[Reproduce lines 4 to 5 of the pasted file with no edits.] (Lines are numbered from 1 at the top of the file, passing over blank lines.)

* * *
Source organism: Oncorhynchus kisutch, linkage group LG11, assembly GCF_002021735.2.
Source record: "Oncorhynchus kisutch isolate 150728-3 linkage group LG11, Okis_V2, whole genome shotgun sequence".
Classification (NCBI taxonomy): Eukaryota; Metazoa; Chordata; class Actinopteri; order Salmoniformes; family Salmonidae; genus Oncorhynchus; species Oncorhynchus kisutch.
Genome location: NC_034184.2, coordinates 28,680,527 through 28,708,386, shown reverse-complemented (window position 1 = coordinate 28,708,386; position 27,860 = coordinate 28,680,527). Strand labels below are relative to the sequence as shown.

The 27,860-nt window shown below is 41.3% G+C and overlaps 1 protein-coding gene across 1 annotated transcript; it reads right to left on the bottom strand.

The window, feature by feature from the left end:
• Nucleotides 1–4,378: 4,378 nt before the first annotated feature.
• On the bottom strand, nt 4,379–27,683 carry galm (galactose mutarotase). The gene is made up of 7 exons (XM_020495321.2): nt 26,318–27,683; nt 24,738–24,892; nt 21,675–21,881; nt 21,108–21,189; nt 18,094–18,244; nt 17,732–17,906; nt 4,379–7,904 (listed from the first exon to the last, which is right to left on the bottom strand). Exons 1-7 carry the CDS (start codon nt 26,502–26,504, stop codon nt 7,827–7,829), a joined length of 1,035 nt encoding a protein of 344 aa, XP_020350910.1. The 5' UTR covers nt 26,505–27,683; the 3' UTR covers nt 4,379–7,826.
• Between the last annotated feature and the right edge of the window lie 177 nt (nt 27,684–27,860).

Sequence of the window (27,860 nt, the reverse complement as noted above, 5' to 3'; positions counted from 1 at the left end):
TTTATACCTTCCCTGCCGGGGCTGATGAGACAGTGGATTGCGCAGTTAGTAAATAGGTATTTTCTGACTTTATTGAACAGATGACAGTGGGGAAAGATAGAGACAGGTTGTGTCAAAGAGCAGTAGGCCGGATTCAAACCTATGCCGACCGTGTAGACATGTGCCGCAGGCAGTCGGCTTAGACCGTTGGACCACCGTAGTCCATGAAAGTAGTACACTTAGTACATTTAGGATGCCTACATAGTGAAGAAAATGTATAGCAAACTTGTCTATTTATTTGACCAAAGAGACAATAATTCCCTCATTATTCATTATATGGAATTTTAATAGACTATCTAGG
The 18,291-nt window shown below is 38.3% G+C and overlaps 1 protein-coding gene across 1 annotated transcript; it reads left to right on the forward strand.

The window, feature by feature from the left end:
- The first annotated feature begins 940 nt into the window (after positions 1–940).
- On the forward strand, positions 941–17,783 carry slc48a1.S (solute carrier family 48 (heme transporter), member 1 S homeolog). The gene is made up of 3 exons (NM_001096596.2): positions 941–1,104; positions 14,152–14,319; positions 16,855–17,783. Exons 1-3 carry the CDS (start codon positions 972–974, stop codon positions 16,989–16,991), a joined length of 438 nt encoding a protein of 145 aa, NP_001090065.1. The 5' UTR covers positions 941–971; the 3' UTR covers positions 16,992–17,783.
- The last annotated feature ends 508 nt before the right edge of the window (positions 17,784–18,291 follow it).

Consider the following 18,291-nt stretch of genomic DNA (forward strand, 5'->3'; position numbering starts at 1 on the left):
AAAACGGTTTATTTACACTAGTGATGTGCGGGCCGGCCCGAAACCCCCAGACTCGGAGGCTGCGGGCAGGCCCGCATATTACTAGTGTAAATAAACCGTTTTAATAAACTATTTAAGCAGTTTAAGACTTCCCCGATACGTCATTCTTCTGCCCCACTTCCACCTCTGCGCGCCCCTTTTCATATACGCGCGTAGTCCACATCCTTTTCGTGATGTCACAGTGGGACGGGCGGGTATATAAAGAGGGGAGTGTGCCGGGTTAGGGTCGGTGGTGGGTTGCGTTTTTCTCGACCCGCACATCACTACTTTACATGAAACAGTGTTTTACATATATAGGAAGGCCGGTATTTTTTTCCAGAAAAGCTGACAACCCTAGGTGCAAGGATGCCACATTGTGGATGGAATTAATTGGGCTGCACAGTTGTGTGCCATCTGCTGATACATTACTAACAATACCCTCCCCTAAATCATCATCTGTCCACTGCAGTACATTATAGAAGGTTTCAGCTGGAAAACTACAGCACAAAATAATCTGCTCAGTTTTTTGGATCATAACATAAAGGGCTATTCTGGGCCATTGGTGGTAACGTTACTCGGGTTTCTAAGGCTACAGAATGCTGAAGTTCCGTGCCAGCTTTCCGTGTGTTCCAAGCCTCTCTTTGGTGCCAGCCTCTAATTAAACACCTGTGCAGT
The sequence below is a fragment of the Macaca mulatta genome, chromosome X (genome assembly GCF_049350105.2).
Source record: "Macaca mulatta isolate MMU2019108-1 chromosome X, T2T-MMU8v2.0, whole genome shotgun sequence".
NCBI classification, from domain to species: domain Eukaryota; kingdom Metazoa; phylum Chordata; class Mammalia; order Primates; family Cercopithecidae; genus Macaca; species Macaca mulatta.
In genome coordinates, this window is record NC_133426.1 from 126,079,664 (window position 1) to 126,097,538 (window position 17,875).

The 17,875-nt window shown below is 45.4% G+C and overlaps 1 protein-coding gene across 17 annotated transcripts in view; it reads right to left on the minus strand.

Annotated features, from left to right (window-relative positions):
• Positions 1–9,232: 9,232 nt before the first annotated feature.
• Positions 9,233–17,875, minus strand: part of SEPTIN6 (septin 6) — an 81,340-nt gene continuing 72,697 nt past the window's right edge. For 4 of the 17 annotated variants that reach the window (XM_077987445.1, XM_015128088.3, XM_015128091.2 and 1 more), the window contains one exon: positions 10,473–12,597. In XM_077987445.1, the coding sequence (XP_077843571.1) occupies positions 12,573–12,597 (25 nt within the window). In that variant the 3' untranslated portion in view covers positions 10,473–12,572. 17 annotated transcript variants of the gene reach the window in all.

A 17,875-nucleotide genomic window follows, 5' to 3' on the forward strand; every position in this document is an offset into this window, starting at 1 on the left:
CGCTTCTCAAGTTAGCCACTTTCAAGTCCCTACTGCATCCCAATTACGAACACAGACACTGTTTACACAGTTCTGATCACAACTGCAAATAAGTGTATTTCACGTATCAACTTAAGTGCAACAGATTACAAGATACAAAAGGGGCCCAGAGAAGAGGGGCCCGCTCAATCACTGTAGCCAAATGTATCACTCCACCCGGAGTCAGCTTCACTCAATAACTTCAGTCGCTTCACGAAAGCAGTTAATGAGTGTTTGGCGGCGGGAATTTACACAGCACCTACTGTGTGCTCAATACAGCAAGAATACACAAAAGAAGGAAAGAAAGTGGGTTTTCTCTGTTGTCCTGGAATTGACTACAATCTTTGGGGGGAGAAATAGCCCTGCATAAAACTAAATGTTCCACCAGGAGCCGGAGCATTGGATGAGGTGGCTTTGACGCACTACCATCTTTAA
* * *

Genome location: NC_034184.2, coordinates 28,680,527 through 28,708,386, shown reverse-complemented (window position 1 = coordinate 28,708,386; position 27,860 = coordinate 28,680,527). Strand labels below are relative to the sequence as shown.

The 27,860-nt window shown below is 41.3% G+C and overlaps 1 protein-coding gene across 1 annotated transcript; it reads right to left on the bottom strand.